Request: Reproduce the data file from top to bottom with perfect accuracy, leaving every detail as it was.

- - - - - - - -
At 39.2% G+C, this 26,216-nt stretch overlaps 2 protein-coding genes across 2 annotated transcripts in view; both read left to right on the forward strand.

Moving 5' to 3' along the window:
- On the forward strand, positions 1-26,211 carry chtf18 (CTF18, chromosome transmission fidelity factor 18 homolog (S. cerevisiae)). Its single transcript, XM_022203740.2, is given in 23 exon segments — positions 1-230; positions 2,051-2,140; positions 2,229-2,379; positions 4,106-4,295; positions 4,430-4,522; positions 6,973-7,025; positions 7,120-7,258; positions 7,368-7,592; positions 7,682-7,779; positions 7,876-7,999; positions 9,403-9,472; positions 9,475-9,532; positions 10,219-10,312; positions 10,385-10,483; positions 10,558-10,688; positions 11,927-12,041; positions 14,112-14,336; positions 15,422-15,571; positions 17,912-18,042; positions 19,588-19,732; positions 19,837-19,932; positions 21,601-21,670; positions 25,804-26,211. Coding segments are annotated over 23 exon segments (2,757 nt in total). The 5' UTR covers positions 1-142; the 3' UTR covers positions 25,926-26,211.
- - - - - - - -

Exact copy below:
At 39.2% G+C, this 26,216-nt stretch overlaps 2 protein-coding genes across 2 annotated transcripts in view; both read left to right on the forward strand.

Moving 5' to 3' along the window:
- On the forward strand, positions 1-26,211 carry chtf18 (CTF18, chromosome transmission fidelity factor 18 homolog (S. cerevisiae)). Its single transcript, XM_022203740.2, is given in 23 exon segments — positions 1-230; positions 2,051-2,140; positions 2,229-2,379; positions 4,106-4,295; positions 4,430-4,522; positions 6,973-7,025; positions 7,120-7,258; positions 7,368-7,592; positions 7,682-7,779; positions 7,876-7,999; positions 9,403-9,472; positions 9,475-9,532; positions 10,219-10,312; positions 10,385-10,483; positions 10,558-10,688; positions 11,927-12,041; positions 14,112-14,336; positions 15,422-15,571; positions 17,912-18,042; positions 19,588-19,732; positions 19,837-19,932; positions 21,601-21,670; positions 25,804-26,211. Coding segments are annotated over 23 exon segments (2,757 nt in total). The 5' UTR covers positions 1-142; the 3' UTR covers positions 25,926-26,211.